Last edited by GatoVerde; Dec 3, 2013 at 11:29 AM. Reason: Added more info.
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  #18009  
Old Posted Dec 3, 2013, 11:48 AM
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Quote:
Originally Posted by ethereal_reality View Post
Earlier, I forgot to post this photograph of the old High School and it one of the best.
Here it sits proudly on the hill.

There is one other reason I wanted to post it.
I've been intrigued by the rather large elongated/horizontal building
in the distance. It almost looks like a train shed or livery stables.
Whatever it is, it's quite impressive for this early date.

Does anyone know what it is? Scott, Beaudry, Sopas_ej, GayloreWilshire?



usc digital archive
The image is from Fort Hill looking SE over Pound Cake Hill. The building might be the Arcade Depot on Alameda:
(from website: http://waterandpower.org/museum/Earl...s)_Page_4.html)
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  #18010  
Old Posted Dec 3, 2013, 12:30 PM
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Quote:
Originally Posted by ethereal_reality View Post
Built in 1858 as a market, this building became Los Angeles' 1st City Hall.



usc digital archive







usc digital archive




usc digital archive




Around this time, the usc archive starts labeling it the Temple Building.
At first I thought it was just a mistake (there are many photos mislabeled in the archive).




usc digital library





But then I came across this photograph from 1885.



usc archive



So...I take it, the 1st city hall (or court house as it's often labeled)
was, over the years, enveloped by surrounding buildings that eventually
created the Temple block.

Is this correct?
From LAPL Photo Collection:

I believe there was an earlier, American, city hall located at to the left of this hanging site. This image is the hanging of Michael Lachenais on December 17, 1870. It is looking West from near Spring and Temple towards Fort Hill which ran all the way down to Spring. I believe building on the left housed the first stage services in the city and also the first American city council. Can someone confirm or deny?

This is from Harris Newmark, Sixty Years in Southern California, ch. 4, p.36.
http://memory.loc.gov/cgi-bin/query/...albk023%29%29:

"The administrative officials of both the City and the County had their headquarters in the one-story adobe building at the northwest corner of Franklin Alley (later called Jail Street* ) and Spring Street. In addition to those mentioned, there was a Justice of the Peace, a Zanjero, and a Jailer. António Franco Coronel had but recently succeeded Nichols as Mayor; A. S. Beard was Marshal and Tax Collector; Judge William G. Dryden was Clerk; C. E. Carr was Attorney; Ygnácio Coronel was Assessor; and S. Arbuckle was Treasurer.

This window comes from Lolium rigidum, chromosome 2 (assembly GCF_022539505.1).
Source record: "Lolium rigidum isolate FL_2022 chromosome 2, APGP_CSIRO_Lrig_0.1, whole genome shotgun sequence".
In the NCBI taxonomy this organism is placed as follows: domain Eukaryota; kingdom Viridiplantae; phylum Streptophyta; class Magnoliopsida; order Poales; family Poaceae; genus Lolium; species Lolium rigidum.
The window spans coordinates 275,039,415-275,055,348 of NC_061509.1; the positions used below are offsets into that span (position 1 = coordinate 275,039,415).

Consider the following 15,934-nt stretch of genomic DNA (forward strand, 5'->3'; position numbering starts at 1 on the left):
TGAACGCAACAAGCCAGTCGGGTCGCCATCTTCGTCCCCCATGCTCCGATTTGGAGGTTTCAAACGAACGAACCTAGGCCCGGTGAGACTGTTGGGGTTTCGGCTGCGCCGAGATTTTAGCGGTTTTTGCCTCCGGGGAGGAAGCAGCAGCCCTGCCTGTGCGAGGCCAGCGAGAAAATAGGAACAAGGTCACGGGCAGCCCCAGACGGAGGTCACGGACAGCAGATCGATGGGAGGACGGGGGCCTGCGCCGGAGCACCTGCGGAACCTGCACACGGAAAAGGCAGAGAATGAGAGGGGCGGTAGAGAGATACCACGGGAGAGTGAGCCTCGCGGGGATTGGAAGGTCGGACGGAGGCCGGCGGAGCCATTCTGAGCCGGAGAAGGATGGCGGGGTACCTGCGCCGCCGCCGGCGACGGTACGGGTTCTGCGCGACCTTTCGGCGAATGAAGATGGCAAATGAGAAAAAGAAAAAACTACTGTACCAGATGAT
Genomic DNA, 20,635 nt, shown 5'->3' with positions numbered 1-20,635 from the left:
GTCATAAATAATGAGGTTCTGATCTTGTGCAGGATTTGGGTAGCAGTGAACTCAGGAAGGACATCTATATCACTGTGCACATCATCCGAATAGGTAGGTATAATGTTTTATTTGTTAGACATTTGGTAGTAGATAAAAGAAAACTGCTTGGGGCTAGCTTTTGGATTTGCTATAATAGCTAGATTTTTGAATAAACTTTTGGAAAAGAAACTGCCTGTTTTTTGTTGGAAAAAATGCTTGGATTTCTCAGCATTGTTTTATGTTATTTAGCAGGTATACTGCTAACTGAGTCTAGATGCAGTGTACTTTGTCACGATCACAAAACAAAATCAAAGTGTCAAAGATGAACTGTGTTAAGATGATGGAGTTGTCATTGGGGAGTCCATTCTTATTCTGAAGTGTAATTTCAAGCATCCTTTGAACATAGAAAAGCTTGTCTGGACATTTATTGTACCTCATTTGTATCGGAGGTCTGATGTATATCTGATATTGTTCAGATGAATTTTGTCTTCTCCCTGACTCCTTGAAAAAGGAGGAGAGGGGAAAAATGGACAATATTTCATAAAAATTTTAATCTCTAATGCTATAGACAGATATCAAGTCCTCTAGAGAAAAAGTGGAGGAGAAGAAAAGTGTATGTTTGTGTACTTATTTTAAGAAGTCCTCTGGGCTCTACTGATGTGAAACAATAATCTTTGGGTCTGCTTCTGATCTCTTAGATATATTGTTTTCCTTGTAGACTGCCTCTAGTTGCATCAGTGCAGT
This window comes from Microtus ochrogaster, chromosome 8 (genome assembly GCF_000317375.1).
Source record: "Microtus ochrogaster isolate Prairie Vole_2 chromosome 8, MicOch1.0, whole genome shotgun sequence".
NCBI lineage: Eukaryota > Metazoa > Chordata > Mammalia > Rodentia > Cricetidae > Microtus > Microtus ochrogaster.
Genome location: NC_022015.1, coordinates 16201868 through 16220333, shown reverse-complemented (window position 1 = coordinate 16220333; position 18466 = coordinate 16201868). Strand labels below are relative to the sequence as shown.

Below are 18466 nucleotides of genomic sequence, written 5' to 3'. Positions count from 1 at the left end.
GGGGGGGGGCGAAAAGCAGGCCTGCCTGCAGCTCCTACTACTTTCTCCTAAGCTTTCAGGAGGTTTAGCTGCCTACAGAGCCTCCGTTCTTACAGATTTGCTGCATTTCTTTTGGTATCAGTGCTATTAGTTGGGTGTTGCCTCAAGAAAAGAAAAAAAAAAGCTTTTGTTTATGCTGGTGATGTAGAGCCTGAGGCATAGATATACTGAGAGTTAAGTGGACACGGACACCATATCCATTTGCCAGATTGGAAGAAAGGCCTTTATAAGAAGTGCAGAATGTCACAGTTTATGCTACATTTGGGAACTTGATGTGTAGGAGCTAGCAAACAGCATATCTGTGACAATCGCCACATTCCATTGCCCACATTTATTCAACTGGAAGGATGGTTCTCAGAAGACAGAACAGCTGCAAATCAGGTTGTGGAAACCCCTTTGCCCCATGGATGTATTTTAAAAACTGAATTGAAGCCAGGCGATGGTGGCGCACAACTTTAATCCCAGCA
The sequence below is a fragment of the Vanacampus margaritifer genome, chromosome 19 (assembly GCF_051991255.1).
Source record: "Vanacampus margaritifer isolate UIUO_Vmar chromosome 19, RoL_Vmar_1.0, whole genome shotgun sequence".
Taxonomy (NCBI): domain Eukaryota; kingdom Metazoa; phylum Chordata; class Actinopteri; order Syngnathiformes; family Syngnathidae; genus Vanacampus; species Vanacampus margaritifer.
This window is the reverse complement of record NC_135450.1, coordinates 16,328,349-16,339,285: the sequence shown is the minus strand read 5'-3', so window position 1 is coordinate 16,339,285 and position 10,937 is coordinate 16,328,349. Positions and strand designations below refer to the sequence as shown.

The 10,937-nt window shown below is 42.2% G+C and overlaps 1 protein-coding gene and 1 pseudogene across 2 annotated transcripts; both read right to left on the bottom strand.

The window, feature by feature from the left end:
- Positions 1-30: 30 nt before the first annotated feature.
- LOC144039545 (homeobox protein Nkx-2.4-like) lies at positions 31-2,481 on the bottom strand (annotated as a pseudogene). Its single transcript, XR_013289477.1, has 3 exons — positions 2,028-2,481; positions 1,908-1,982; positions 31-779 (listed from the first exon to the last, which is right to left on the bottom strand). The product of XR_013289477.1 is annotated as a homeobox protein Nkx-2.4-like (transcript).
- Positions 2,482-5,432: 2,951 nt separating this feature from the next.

[Note : In April, 1872, officially named Franklin Street.]

António Franco Coronel, after whom Coronel Street is named, had just entered upon the duties of Mayor, and was busy enough with the disposal of donation lots when I first commenced to observe Los Angeles' government. He came from Mexico to California with his father, Don Ygnácio F. Coronel; and by 1850 he was the first County Assessor. He lived at what is now Alameda and Seventh streets, and had a brother, Manuel, who was City Assessor in 1858."
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  #18011  
Old Posted Dec 3, 2013, 3:17 PM
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Excellent information GatoVerde! Welcome to the thread.
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  #18012  
Old Posted Dec 3, 2013, 3:58 PM
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Monkey Island....

Quote:
Originally Posted by Martin Pal View Post
Well, E_R, I hope the palpitations are worth it!
…the mysterious “Monkey Island” opened 75 years ago…
Feeding time at Monkey Island. [lower left]

As for the restaurant, I'll skip that as ER says and meet you for a sandwich at Musso & Frank's.


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  #18013  
Old Posted Dec 3, 2013, 4:50 PM
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Here is another photo of Monkey Island with an angle I hadn't seen before:


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  #18014  
Old Posted Dec 3, 2013, 5:10 PM
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Yesterday, Martin Pal posted a link to a 1938 edition of Pacific Electric Magazine with a picture of Monkey Island. On the following page there's an article about the proposed Aliso Street viaduct. It gives many of the measurements and the amount of railroad traffic on the lines it had to cross:

Quote:
Construction of the Aliso street viaduct across the Los Angeles River, Santa Fe tracks and a number of streets, from Vignes street to the intersection of Mission Road and Aliso street, for which City Engineer Aldrich is seeking federal funds in Washington, D. C., will be of tremendous value in reducing traffic hazards as well as providing traffic convenience, various authorities declare.

The plans call for the Pacific Electric trains operating overhead across the entire sector of Mission Road and the north roadway of Aliso street to a private right of way, it is pointed out.

Elimination of the grade crossing means that 573 Pacific Electric trains of one or more cars in sixteen hours of each day would no longer be interfered with and a great traffic menace would be removed.